DAVID FRANK began working for advice when he was 11 years old, delighting visitors to restaurants in New York with his magic tricks. As a teenager, he earned an average of $ 60-70 a night – not bad, but he wanted more. So he started reading a study on tips and found a study that shows that servers that left sweets at the end of a meal can increase their salary. He tried to hand the players a playing card at the end of his act, hoping the memo would convince them to part with more cash. It worked.
Mr. Frank’s findings confirmed the idea of tips as a kind of reward for outstanding service. This may seem simple, but a subsequent study with Michael Lynn of Cornell University, where Mr. Frank is now a student, found an opportunity for some dexterity. They found that performing a magic trick at the table also increases the tip for the waiters and waitresses who serve there, although they did nothing more than usual. While tipping may seem like a simple economic transaction, encouraging people to work very well, it turns out to be something else.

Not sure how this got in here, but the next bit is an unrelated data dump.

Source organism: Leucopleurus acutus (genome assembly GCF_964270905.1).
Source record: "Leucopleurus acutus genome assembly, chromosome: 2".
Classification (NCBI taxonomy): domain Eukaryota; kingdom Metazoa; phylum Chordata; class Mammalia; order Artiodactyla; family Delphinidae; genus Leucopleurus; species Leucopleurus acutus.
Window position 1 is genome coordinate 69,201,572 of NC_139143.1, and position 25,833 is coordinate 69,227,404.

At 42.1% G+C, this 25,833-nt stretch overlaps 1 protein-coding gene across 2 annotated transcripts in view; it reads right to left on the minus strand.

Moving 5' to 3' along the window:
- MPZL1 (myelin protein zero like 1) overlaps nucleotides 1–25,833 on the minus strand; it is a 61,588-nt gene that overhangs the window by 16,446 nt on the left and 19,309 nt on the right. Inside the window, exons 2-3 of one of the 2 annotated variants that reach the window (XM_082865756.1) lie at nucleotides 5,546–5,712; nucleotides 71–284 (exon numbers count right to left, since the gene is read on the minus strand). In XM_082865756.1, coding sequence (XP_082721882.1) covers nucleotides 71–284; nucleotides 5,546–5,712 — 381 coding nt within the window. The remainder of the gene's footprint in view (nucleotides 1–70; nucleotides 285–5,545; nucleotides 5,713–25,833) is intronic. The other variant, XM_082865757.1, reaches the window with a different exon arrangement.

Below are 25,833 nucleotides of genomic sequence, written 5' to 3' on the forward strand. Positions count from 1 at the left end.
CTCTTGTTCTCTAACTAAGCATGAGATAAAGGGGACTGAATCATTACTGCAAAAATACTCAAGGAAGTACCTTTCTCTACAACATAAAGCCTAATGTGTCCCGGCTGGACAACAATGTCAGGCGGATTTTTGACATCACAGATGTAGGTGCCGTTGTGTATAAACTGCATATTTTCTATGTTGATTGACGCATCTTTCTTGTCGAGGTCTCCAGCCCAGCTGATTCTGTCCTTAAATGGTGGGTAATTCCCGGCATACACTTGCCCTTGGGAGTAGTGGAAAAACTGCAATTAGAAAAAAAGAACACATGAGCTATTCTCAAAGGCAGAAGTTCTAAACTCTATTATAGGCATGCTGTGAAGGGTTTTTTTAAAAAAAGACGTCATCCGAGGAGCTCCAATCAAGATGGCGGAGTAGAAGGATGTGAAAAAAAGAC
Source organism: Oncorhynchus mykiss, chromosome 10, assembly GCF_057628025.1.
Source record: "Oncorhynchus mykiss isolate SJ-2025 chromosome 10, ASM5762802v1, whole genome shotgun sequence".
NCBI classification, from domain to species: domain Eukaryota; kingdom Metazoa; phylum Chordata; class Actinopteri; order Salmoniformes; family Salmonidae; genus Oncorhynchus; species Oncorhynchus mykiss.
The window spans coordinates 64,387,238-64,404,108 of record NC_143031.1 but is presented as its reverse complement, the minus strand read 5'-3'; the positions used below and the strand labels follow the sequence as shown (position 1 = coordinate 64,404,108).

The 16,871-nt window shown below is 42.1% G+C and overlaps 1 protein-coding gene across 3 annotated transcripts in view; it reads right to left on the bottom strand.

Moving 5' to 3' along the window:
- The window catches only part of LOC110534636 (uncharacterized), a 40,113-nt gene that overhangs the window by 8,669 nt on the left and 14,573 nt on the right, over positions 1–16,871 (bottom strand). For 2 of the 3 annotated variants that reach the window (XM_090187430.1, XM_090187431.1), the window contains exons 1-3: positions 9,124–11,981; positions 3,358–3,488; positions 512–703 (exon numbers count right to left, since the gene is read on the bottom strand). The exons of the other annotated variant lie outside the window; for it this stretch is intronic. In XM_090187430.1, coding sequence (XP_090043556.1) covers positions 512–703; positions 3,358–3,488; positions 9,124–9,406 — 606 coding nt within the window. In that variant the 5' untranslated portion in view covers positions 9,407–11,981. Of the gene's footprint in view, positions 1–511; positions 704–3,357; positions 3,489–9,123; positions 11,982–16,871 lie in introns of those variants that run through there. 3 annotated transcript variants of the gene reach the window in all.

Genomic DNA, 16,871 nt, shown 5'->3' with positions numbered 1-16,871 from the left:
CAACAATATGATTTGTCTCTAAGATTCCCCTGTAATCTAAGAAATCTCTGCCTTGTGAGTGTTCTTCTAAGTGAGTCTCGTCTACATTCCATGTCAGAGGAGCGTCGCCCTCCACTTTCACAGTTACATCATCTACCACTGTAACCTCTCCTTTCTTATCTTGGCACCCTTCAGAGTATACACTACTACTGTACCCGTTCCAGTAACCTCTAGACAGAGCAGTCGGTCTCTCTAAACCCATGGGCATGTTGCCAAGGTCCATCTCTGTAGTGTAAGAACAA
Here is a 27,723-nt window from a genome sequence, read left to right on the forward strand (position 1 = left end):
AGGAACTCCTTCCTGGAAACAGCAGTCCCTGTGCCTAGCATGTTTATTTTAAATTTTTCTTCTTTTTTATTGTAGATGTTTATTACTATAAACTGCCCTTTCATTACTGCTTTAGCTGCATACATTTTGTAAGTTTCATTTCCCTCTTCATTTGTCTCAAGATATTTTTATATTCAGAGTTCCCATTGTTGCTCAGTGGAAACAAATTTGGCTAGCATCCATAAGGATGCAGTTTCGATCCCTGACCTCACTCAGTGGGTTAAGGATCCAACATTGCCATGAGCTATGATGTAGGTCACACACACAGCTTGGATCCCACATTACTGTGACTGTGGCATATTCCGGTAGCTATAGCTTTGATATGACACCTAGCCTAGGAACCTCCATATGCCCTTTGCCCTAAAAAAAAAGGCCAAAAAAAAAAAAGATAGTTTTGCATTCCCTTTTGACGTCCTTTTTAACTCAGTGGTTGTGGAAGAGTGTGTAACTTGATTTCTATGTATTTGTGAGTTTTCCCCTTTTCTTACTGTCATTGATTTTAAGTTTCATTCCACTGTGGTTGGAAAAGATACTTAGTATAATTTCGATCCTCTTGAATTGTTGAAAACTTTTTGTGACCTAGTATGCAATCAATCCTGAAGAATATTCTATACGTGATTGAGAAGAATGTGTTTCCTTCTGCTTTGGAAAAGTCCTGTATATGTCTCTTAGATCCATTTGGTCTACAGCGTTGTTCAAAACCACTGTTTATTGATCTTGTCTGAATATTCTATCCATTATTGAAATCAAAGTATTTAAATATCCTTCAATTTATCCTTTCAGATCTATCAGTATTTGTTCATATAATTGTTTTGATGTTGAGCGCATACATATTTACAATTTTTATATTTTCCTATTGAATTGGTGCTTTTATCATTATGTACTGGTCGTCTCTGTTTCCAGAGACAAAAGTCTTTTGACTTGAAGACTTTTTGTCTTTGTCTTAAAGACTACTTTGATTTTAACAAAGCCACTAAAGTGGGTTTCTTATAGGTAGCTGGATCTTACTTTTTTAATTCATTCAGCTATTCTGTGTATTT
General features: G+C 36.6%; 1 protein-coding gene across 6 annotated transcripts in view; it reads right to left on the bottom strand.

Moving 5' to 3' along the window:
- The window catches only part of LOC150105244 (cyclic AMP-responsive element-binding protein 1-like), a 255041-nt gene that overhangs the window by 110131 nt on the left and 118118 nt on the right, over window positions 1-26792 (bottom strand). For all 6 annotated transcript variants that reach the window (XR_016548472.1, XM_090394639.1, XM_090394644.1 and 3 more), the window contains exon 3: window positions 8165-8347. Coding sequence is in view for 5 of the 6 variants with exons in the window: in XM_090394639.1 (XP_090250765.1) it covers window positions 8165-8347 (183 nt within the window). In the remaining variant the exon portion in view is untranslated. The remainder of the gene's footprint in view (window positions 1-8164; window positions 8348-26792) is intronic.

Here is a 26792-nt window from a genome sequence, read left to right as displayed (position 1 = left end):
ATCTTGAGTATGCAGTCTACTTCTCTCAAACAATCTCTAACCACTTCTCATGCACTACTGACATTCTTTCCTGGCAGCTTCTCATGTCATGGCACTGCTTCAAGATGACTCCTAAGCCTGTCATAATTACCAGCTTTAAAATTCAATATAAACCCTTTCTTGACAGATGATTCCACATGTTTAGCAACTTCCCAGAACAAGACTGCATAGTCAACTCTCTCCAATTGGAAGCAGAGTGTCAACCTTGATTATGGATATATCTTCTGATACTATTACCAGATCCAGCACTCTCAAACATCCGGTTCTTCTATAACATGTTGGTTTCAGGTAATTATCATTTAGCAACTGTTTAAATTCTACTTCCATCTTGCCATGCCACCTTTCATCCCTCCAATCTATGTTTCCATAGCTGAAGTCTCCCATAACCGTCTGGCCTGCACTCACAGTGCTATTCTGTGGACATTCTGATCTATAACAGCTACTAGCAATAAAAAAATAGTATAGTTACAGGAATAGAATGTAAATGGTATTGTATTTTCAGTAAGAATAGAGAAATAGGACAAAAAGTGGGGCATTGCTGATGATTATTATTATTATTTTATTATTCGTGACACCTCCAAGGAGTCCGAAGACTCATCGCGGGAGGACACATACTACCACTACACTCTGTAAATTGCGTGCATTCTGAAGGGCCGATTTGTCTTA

First, economists are baffled by the fact that too many people tip, voluntarily giving out cash for regular service when it is assumed that customers usually want to pay as little as possible for what they buy. But more inaccurate factors also seem to matter, such as the sense of gratitude that inspired Mr. Frank. A 2010 poll by Ofer Azar of Israel’s Ben-Gurion University in the Negev found that 85% of American dump trucks said they adhered to social norms, while 60% said they tip to avoid guilt (see Figure 1). .
During the pandemic, these vague factors appear to have intensified. Mr. Lynn noted that people tip more generously even when ordering takeaway food, while Sarah Conlisk of the Federal Reserve Board found that people traveling to affluent areas tip their taxi drivers more than before . It is believed that this actually spent money on danger, as tipping rates grew along with the number of hospitalizations with COVID-19; in Trump’s voting areas they grew less rapidly as risk perceptions may have been lower.
Having a pandemic or a magician standing at your table are just two of a number of factors that can affect tip size. The server may just touch the dump truck. When a waiter squats next to you at a table while taking your order, it often triggers higher tips. Good weather can also push for generosity. Race can be a more disgusting factor. A study of tips for taxi drivers found that black drivers received tips on average of 13% and whites – 20%. Another study found that female Uber drivers were tipped 10-12% more than men, but not over the age of 65 (see Figure 2).